• Score: 0

4:26pm Fri 16 Nov 12

Silver says...

emen wrote:
Let's look at some real statistics.

Fewer than 8 out of 100 "voters" supported Mulligan whilst Potter was supported by fewer than 6 out of 100 voters.

Over 1 in 100 voters actively protested against this sham by spoiling their papers.

Which leaves 85 people out of 100 potential voters who either could not be bothered to vote, didn't feel they had enough information to vote or couldn't see the point in voting at all.

Democracy is in serious trouble in this country.
I did not vote because I wanted neither option so why bother to waste paper?
[quote][p][bold]emen[/bold] wrote: Let's look at some real statistics. Fewer than 8 out of 100 "voters" supported Mulligan whilst Potter was supported by fewer than 6 out of 100 voters. Over 1 in 100 voters actively protested against this sham by spoiling their papers. Which leaves 85 people out of 100 potential voters who either could not be bothered to vote, didn't feel they had enough information to vote or couldn't see the point in voting at all. Democracy is in serious trouble in this country.[/p][/quote]I did not vote because I wanted neither option so why bother to waste paper? Silver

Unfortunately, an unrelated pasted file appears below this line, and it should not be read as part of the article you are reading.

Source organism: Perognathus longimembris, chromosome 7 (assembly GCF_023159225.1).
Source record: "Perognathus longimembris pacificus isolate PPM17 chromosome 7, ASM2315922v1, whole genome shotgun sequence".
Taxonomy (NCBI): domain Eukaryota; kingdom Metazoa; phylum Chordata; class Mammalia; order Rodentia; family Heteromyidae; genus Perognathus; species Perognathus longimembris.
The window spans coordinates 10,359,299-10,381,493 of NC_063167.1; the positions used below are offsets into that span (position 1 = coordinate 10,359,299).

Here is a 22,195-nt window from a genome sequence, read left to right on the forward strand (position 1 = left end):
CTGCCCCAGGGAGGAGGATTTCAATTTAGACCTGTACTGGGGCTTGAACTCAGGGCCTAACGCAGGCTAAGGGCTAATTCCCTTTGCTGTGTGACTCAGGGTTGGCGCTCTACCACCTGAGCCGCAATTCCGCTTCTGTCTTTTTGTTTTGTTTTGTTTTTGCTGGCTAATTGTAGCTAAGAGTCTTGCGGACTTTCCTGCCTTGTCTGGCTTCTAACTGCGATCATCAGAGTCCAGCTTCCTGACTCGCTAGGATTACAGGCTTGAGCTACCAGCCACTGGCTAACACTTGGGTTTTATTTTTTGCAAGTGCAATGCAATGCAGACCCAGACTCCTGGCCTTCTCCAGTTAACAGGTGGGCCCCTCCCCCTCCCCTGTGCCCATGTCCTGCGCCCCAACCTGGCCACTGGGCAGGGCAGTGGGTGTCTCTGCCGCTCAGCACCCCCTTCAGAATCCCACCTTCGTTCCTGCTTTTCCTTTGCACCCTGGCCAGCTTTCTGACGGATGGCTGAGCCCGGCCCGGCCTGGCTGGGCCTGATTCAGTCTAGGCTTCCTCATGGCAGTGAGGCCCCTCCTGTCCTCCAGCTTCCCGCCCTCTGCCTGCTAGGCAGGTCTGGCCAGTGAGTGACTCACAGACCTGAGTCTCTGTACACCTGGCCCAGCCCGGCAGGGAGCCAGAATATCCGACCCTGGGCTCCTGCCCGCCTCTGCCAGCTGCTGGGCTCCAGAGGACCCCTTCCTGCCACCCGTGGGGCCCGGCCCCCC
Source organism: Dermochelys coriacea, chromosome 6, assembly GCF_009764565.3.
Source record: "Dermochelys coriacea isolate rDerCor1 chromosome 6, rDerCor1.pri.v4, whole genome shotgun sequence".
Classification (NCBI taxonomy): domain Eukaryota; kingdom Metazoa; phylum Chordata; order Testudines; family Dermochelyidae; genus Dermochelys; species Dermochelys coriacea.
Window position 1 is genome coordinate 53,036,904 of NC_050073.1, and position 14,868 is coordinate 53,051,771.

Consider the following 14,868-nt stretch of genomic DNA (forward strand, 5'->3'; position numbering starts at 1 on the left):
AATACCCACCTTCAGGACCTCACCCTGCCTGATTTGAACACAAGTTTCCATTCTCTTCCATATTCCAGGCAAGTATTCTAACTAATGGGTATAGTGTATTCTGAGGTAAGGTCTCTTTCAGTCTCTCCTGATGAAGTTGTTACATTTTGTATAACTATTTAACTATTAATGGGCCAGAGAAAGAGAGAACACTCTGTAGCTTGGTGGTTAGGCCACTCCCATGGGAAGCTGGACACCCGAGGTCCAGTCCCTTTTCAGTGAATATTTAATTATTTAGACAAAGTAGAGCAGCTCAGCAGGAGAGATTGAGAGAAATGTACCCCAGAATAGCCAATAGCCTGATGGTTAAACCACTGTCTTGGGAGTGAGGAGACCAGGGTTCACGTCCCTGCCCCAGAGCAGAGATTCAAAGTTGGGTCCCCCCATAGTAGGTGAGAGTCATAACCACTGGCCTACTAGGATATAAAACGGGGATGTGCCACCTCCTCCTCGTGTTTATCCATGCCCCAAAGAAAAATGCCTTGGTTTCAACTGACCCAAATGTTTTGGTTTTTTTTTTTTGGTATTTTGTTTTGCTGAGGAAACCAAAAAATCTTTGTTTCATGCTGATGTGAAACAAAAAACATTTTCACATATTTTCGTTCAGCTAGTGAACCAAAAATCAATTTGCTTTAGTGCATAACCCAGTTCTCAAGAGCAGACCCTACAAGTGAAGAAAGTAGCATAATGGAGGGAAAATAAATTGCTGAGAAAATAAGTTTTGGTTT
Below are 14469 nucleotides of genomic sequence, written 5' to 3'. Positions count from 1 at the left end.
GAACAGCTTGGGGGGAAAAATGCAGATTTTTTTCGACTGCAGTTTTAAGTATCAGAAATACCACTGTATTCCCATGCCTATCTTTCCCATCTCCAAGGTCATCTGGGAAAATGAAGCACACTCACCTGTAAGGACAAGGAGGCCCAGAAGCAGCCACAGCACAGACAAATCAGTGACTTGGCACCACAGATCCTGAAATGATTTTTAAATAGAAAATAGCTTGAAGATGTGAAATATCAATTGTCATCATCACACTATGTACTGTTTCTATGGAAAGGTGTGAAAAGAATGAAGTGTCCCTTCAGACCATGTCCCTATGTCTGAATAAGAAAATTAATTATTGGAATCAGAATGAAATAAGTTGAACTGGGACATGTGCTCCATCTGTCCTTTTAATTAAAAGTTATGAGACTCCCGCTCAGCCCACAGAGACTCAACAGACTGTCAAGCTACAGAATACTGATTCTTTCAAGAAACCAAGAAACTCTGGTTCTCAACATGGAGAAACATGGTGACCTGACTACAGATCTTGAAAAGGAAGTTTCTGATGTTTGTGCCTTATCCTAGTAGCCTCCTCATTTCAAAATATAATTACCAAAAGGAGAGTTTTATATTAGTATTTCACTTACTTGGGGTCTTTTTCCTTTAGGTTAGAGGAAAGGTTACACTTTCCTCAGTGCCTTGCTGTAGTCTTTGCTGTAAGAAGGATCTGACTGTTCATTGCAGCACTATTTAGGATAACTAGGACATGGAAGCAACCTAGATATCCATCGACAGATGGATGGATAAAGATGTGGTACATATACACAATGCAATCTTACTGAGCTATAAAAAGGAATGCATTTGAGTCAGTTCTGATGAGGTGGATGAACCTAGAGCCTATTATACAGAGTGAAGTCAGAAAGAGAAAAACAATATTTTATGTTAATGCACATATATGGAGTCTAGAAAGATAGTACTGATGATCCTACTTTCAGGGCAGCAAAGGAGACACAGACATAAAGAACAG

• Score: 0

5:08pm Fri 16 Nov 12

yorkborn66 says...

Political madness in this nanny state that costs the taxpayer to line the pockets of do-gooders.
It could only happen here !
Political madness in this nanny state that costs the taxpayer to line the pockets of do-gooders. It could only happen here ! yorkborn66
  • Score: 0